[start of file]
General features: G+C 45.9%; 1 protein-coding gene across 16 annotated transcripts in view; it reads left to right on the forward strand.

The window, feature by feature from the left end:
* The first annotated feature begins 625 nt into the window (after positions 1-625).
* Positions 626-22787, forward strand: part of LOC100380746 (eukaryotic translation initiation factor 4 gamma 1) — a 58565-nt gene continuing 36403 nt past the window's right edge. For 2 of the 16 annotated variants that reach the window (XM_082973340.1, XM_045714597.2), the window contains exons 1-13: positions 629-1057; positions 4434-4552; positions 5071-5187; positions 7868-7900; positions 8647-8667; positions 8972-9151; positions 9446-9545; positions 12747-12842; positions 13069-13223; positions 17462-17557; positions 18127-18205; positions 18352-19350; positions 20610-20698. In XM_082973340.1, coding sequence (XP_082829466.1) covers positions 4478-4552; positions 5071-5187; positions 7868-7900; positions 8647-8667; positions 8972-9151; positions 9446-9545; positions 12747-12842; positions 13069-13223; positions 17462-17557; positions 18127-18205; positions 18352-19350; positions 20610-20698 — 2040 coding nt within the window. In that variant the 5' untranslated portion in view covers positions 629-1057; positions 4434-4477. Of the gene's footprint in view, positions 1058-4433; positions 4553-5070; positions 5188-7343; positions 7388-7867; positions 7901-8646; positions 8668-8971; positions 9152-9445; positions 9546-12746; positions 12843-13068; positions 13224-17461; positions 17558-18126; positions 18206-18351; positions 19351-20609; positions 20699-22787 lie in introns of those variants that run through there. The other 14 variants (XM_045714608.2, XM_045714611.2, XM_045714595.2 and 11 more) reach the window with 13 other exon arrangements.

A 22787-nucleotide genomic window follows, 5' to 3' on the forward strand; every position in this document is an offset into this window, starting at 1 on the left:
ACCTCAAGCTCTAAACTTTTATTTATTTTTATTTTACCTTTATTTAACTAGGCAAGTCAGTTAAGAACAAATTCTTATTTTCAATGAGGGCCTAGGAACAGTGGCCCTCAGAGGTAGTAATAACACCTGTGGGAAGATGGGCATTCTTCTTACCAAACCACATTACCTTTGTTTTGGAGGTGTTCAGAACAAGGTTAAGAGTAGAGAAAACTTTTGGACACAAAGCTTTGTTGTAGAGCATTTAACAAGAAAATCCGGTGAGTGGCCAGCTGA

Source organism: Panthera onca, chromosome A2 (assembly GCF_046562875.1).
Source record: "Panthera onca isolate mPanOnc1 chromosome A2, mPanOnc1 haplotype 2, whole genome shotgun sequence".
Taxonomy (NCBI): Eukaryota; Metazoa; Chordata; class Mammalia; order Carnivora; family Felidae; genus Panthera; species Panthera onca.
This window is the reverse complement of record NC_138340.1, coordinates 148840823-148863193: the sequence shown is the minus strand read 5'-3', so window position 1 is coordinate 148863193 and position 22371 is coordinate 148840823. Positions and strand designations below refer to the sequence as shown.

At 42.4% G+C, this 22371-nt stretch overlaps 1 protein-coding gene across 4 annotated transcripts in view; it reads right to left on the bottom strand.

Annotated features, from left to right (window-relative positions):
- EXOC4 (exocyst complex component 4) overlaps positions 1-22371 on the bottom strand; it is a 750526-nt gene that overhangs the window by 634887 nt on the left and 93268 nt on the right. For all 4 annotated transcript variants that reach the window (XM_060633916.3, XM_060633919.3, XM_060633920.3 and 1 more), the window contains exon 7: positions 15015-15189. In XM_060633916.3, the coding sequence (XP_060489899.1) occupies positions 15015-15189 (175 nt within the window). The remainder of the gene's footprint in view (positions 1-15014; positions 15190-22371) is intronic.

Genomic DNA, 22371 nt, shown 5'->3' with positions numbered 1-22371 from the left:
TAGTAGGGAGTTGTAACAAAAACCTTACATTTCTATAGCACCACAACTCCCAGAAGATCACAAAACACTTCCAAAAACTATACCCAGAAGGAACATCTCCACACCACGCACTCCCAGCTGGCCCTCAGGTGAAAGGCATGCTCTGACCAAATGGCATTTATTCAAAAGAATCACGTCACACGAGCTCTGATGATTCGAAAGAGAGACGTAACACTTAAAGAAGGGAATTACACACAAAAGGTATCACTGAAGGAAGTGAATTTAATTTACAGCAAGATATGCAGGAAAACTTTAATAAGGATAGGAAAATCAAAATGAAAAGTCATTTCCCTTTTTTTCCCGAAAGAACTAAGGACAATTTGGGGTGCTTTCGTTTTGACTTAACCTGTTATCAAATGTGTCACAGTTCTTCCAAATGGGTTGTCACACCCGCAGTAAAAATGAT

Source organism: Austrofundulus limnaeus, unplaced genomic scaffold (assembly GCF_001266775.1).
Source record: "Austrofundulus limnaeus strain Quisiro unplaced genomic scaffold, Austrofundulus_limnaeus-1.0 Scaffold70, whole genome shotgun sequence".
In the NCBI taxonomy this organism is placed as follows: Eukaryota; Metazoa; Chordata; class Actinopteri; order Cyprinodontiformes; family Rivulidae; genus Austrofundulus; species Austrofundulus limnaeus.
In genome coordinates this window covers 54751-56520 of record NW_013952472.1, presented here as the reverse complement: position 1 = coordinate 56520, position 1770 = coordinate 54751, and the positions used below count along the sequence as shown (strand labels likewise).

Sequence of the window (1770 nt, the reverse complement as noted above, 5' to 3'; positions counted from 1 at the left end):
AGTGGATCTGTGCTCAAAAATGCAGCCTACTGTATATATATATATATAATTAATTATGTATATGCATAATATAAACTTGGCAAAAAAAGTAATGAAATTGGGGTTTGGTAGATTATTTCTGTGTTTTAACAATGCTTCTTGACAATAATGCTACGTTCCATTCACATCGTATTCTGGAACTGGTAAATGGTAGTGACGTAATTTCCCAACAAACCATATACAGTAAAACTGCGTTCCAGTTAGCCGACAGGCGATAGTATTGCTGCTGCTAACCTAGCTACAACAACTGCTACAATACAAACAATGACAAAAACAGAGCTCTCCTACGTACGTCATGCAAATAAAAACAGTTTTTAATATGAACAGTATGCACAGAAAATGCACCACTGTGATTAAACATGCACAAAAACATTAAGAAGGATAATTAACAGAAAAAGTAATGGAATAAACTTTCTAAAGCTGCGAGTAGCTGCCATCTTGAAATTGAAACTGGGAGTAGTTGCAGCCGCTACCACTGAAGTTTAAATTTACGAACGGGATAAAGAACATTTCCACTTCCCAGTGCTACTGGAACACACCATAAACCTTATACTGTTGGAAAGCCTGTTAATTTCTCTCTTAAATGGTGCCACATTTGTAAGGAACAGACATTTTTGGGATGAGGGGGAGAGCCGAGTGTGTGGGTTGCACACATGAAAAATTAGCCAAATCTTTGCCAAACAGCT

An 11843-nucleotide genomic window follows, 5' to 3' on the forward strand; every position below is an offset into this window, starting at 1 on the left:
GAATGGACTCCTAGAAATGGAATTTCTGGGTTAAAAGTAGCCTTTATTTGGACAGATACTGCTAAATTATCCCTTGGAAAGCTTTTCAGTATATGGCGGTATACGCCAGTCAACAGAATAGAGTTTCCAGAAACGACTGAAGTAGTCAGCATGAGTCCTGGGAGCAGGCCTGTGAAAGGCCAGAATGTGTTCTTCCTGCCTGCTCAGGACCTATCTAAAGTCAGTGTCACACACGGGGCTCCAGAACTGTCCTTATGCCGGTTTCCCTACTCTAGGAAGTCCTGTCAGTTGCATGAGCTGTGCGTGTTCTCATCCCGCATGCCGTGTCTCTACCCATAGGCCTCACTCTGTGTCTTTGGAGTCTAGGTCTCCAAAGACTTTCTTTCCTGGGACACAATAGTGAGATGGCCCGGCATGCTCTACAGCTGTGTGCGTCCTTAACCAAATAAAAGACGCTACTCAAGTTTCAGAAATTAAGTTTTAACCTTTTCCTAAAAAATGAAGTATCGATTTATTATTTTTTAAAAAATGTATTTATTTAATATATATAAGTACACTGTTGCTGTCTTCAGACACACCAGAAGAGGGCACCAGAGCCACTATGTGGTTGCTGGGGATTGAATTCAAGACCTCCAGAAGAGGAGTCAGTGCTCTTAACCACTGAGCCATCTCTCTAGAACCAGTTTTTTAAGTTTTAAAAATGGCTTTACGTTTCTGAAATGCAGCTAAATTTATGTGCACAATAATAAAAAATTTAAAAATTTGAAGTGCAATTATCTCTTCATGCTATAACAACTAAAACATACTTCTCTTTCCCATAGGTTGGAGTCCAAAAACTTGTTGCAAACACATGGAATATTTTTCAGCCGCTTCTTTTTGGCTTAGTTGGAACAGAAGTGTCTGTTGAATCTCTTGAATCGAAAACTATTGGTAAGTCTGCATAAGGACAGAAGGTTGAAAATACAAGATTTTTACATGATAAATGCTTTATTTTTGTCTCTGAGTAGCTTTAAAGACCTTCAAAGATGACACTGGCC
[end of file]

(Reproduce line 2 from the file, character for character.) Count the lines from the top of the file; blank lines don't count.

The window, feature by feature from the left end: